A big part of a crow’s upbringing is learning a commitment to family. As active, social communicators, crows will watch after their neighborhood, help fledglings beginning to fly, and even warn others of potential dangers in the area. Adult crows often help their own mothers build nests for younger broods, pitching in multiple years in row and showing how important such bonds can be. Except, of course, when they aren’t raised this way, in which case, they don’t lift a feather.
Siblings assisting with the care of siblings isn’t an idea unique to crows. Elephants will look out for younger siblings, nieces and nephews. Chimpanzees often receive care from older sisters. And of course humans are frequently tasked with taking care of younger siblings as soon as our parents are convinced it will give them a break to get off their feet for a minute or two. For crows, this care-giving doesn’t involve as much playtime as nesting time, where adult children will eagerly deliver sticks and twigs for their mother to construct a nest. Once completed, the birds may assist with bringing food to their mother and even the chicks once they’re born. They’ve also been observed just wanting a peak at newborn brothers and sisters, possibly to express how cute they are.
No motivation to move out?
This is probably great for the crows’ mother, but it’s a trade-off for the children. Sticking around until they’re two-years-old to assist with new siblings crosses into time that these birds could be having their own children. Beyond that, not all crow populations participate in this sort of familial care-giving, instead leaving their nest as soon as they were able to do so without looking back. With these variables in mind, scientists wanted to see what motivated these different behaviors. Was it a choice? Were groups of crows driven by instinct, or just a mother who could really lay on the guilt-trips?
The fact that these behaviors varied by population and not individuals allowed researchers to conduct a fairly straightforward, if slightly creepy, experiment. Eggs from Swiss carrion crows (Corvus corone), which usually leave home, were swapped with their Spanish counterparts, who are known to stick around and help out with the family. If the crows acted like their genetic parents, they’d go against the grain of their adopted community with the adopted Swiss crows leaving home and the adopted Spanish crows wondering why their mom was trying to get rid of them so quickly. The opposite proved true though, where the adopted crows blended in with their new communities, indicating that these nurturing behaviors were taught as part of the local crow culture.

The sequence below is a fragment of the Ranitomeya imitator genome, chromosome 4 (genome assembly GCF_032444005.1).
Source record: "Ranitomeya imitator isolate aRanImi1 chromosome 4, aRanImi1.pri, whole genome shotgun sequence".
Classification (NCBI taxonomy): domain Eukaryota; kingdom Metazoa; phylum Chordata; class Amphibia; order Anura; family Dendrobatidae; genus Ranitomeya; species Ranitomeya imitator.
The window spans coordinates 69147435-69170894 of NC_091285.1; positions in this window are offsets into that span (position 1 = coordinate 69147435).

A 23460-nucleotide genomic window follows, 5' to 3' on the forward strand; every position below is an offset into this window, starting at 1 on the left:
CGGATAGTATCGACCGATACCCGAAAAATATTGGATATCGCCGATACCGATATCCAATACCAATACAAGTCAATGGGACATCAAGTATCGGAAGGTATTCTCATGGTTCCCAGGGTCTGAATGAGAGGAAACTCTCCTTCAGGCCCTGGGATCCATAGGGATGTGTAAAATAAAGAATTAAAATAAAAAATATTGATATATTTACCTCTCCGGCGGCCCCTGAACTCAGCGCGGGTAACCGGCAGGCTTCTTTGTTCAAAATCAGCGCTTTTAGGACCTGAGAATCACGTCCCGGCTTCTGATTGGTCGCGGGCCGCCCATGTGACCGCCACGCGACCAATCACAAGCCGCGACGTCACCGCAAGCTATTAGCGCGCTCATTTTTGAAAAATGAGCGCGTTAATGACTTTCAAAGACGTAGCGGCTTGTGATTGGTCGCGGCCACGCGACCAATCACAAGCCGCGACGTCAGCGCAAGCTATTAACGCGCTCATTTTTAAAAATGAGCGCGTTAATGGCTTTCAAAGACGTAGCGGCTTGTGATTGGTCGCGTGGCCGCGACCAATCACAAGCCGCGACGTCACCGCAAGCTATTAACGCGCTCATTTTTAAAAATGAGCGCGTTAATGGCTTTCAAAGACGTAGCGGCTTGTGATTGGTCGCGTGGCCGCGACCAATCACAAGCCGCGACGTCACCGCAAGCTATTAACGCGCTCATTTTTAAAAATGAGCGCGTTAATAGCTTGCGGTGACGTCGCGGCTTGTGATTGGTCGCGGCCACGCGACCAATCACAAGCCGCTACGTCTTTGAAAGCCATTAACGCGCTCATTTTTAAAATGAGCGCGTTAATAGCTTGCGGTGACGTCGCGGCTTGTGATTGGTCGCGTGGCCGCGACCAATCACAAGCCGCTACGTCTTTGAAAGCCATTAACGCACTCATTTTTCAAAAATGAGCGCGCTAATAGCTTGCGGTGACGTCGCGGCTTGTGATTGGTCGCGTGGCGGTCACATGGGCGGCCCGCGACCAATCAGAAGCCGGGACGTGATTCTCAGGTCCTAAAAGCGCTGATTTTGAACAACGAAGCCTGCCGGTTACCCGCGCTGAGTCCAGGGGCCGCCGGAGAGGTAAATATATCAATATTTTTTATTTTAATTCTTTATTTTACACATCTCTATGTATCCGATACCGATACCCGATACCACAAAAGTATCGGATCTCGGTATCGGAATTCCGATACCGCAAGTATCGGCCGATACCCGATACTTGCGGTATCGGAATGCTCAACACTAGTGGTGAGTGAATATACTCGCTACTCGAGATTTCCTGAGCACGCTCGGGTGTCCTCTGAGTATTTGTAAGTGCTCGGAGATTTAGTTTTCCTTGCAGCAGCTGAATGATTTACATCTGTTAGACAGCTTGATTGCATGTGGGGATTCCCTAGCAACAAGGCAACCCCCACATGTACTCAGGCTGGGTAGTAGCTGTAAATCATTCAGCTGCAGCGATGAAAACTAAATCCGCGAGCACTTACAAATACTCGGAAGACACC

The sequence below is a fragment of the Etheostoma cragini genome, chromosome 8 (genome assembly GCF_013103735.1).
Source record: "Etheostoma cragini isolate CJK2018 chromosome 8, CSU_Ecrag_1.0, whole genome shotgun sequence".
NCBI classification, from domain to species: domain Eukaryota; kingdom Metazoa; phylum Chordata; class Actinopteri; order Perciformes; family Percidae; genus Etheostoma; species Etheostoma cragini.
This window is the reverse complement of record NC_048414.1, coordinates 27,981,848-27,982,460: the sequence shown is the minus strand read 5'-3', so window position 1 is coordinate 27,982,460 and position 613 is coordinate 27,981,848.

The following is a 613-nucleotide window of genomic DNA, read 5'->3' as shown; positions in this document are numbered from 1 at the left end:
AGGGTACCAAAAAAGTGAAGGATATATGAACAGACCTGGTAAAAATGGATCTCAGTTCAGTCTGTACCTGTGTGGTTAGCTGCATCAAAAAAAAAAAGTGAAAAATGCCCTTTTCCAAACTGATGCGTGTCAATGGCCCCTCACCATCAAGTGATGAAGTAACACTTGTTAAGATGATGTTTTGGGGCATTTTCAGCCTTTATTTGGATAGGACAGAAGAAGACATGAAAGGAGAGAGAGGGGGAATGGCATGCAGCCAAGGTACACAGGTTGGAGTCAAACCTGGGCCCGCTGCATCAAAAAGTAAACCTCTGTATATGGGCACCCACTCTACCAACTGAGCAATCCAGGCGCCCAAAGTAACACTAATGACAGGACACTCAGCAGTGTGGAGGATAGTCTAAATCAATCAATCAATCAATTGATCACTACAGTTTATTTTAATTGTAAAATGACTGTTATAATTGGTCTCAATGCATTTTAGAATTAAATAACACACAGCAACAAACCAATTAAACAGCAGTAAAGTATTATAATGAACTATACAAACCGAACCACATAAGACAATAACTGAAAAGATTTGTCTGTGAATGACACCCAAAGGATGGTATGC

Upsides of delayed independence
Just because there wasn’t a strict genetic component to these doting brothers and sisters, that doesn’t mean that there weren’t some pressures or influences that would support acting in one way or another. Fortunately, the Swiss and Spanish crows offer clues there as well. Switzerland’s climate forces crows to migrate outside their native territory to find food, leaving the birds to fend for themselves, not necessarily reuniting each spring. The Spanish crows didn’t face this pressure, and could hang out with their families for a long time. In doing so, they’d help ensure the success of their family’s genetics, as siblings share a lot of the DNA they’d be replicating in their own children. It would also give them a chance to essentially play house, practicing and learning about nest building with their mom before having to figure it out on their own. This extended training seems to work well for crows and their corvid brethren, as 40% of these big-brained birds have been found to help out around the nest, even if the majority of birds in general move out as soon as they get the chance.
Source: A Surprising Look at Crow Family Life by Joe Smith, Cool Green Science